Message From One of the Editors
As our readership continues to grow, so do the inquiries into who we are and why we started The Huntingtonian. I wrote this column to give our readers a better understanding of who we are and why we felt it was important to give the residents of Huntington a different perspective of what is going on in our town.
My husband and I moved to Huntington in 1998 shortly after we attended the Huntington Fall Festival in Heckscher Park. We instantly fell in love with the town and all it had to offer. I loved the quaint villages, the open space and the many farm stands. Sadly, most of them are gone today and have been developed into housing.
We wanted to buy a home in Huntington Village because we loved the historic homes as well as all the opportunities that School District 3 would offer for our future children.
Since open space was so important to us, we quickly realized that we would not be able to afford what we wanted in the village. We began to look in other parts of the town and we settled in a beautiful part of Huntington Station, where we now live. We live in a community with great neighbors and nice size properties. After moving into our new home, our life was nearly perfect and it seemed we found exactly what we were looking for.
Things started to change dramatically as we became aware of some major issues that would eventually have a significant impact on our quality of life. Specifically including the events that led to the eventual closing of Jack Abrams School; Avalon Bay and the issues surrounding the Revitalization of Huntington Station.
As we began to dig deeper into the facts surrounding these issues, we learned that there was a deep rooted corruption throughout this town. We, along with several others, did our best to relay the information that we were uncovering to the public through various means but the efforts were futile. I considered writing a book, but realized the situation was ongoing and would not be conveyed well in a book. At first the situation was overwhelming to me. I felt that it was conflicting with my most important priority which is my family including my two young children. So I decided it was time to “put my head back in the sand” and go back to the person I was before I stumbled on the sinister aspects of our town. I realized quickly that this was not going to work. I would cringe as I would read blatant lies in other local papers. The arrogance of those who were causing the problems was sickening to me. Why wouldn’t they be arrogant? They have been blatantly abusing the system for decades. My throwing in the towel made me feel tremendously guilty. Service men and woman are loosing life and limb for my freedom and I couldn’t be bothered honoring that because it was inconvenient. I started to feel a sense of obligation to report the truth. My inner struggle continued because it conflicted with what I felt was best for my own family. After careful consideration and much discussion, we decided we would move out of state. The turning point was one evening when my oldest son said to me. “what type of neighborhood are you looking for?” My honest answer was “one just like the neighborhood we live in now”.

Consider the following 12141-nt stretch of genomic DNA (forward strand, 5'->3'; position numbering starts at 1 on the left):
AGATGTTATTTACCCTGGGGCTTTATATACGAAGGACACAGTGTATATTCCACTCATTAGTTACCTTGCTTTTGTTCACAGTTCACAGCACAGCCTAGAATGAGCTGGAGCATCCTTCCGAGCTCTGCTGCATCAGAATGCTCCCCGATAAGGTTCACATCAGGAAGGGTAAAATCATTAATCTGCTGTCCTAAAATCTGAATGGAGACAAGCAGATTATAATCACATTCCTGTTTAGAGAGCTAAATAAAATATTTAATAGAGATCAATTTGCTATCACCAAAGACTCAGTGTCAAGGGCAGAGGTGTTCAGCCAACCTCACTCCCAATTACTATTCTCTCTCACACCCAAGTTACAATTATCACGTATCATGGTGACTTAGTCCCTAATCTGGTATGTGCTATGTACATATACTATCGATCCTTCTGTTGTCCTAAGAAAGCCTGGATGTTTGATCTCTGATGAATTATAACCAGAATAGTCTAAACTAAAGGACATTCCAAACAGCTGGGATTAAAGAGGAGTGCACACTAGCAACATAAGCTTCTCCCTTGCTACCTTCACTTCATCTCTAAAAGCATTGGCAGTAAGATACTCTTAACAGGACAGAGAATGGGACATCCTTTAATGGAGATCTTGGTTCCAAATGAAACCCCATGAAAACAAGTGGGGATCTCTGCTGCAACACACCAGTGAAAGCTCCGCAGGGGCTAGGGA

It was at that moment that I realized it was time to find a compromise. Despite the challenges, I was determined to make this work. Sharing the truth was important and it didn’t need to take away from my family and change what I loved so much about this town and the people here. Along with others, I turned my passion for research and finding the truth into a business.
I am thrilled by the success of our endeavor so far. The first edition was printed about two years ago and had a circulation of 2000 copies , we now have a print circulation of 20,000 copies and significantly more followers online.
Our next print issue will focus on reminding our readers about what Frank Petrone, Mark Cuthbertson and their cronies have been up to in the past few years. When I reread some of the stories we have published, it reminds me how important it is to let the people of Huntington know about what has been going on. And while I have a love for this entire town, I am especially concerned about the treatment of Huntington Station and the school district 3 community. If you do not realize that this part of town has been discriminated against, you are not paying attention.
This is not about being a Democrat or Republican or Independence Party member or Working Family member or Liberal or Conservative or about any other background including race, or class or anything else but basic human values and human rights. It is simply about allowing good people to live in peace and making sincere efforts to help those who are most in need.
We are well aware that the current powers that be are terribly offended by what they perceive we are doing to them, what they fail to see is what they are doing to us.
I am hopeful that November will bring some much needed change to our town board and that things will be governed in a more just way.
Huntingtonian Editor & Local Mom